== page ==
In addition, WCL was founded with an express recognition of the importance of examining the world and the role of lawyers in shaping and interpreting it. If one reads the literature concerning law schools, one finds tributes to the struggle for facilities and the constant improvement of scholarly standards by faculty who strive for excellence under the leadership of powerful deans. But what is missing from most of those histories is the link with the outside world, the fact that law schools are related to the life and dreams of real men and women. What has happened with this law school can be compared to what has happened with poetry. Poetry should be not only about the poet whose lover has put him or her in a permanent state of anguish, or about roses that fade because they are denied the water of love, but also about real-life experiences. You have probably recently seen Il Postino. The film is about life, the realities and expectations of all people. What makes the movie great is that it shows that poetry could be a central part of a person's everyday life. Poetry is about people who have fallen from scaffolds when working, who do not have money to pay their mortgage or who cannot find a job. That link to reality made a tremendous difference in the history of WCL. The founders wrote and fought for women's suffrage, women's estate rights, children's rights, education, and international understanding. For example, Dean Mussey was counsel to Sweden and Norway and the personal counsel and confidante of Clara Barton, founder of the American Red Cross.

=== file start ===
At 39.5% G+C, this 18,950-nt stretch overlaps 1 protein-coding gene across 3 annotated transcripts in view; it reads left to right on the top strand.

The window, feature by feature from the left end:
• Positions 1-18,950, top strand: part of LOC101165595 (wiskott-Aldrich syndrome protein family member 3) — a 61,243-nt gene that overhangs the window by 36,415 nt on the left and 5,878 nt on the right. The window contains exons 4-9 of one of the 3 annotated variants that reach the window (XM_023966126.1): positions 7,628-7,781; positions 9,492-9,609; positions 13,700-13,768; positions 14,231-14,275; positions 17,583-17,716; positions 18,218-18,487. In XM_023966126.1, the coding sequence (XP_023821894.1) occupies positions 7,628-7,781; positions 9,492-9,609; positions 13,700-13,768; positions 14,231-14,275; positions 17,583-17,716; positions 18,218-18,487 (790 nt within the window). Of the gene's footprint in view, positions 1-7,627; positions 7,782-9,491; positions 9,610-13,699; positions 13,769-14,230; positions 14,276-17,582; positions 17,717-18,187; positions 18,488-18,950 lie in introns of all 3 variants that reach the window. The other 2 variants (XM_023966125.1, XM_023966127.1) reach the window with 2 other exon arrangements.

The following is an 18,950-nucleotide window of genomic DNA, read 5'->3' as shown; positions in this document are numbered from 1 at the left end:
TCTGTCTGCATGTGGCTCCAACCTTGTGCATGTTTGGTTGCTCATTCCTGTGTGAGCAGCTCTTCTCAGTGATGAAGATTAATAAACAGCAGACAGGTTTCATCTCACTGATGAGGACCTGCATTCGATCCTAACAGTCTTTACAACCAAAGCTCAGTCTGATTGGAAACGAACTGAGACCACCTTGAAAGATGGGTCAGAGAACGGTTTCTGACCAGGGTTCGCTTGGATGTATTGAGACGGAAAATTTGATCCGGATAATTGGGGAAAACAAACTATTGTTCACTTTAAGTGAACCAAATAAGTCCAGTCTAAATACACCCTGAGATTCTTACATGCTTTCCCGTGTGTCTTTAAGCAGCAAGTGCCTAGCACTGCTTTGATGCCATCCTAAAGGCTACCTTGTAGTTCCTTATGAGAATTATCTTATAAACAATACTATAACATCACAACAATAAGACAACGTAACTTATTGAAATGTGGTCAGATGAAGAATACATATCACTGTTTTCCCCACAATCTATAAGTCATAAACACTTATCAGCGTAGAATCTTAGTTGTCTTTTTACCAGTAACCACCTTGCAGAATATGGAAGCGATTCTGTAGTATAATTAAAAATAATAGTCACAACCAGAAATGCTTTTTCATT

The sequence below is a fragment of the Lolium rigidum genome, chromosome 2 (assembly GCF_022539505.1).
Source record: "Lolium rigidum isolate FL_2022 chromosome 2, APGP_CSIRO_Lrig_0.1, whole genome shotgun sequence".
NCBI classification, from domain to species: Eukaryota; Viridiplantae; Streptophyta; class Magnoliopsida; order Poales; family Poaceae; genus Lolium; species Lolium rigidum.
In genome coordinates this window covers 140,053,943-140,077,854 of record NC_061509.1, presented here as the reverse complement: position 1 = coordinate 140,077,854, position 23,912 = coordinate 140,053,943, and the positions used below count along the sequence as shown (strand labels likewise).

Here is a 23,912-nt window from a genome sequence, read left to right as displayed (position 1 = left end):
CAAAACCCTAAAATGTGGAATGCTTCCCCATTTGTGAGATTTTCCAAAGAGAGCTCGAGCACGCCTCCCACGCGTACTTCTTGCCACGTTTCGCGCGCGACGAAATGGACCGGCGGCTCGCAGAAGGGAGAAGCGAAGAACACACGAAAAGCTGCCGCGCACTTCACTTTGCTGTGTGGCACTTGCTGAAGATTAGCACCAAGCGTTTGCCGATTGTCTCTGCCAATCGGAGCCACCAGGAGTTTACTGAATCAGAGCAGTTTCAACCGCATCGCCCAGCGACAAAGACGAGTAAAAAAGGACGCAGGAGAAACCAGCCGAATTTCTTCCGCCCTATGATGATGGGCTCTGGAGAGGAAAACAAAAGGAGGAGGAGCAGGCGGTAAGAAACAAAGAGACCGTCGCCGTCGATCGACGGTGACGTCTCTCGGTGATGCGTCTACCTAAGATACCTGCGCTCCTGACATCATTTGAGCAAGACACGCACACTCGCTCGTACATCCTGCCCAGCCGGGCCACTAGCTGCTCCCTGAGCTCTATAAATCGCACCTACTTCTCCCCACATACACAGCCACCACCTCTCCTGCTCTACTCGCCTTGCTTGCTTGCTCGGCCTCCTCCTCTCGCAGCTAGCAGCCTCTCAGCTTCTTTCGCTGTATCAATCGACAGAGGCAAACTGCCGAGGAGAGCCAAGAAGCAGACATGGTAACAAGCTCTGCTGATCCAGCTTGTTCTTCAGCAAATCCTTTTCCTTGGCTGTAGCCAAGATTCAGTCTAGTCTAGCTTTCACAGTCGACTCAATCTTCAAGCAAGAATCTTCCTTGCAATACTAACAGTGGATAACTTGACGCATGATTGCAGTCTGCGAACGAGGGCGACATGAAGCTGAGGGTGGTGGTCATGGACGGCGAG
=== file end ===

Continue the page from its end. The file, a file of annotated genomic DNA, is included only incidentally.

That link with reality can be seen in the corridors of the law school itself. The testimonies of our founders show also a humane and personalized approach to students at the law school. Schools structure their own environment around the vision they have for society at large.

Today, we celebrate that the values of the founders live on at WCL. Our Women in the Law program asks important questions about the role of women in society. Our Clinics make a contribution to society by defending the disadvantaged while, at the same time, educating students. Our international program attracts over 150 lawyers from all over the world and prepares them for work in business, human rights, environmental law and international organizations. Our scholarship continues to defy barriers and sets out to break down man-made distinctions.

We are not here to celebrate a past that is stagnant. One hundred years ago WCL, like all other schools, did not admit black Americans. We cannot celebrate the founders without recognizing the limits placed upon them by the social and legal structure of their time. The founders could not fully attain equality and diversity. Our mission is to build on the opportunity that the founders established. Nothing could have been more important to the founders than to know that their message was so powerful that it continues to live. With the contribution of the entire WCL community, I am confident that we will continue to represent the values of human dignity for which they stood.


* Remarks by Dean Grossman at Founders' Day Reception, April 8, 1996.


© Copyright 1996 The Human Rights Brief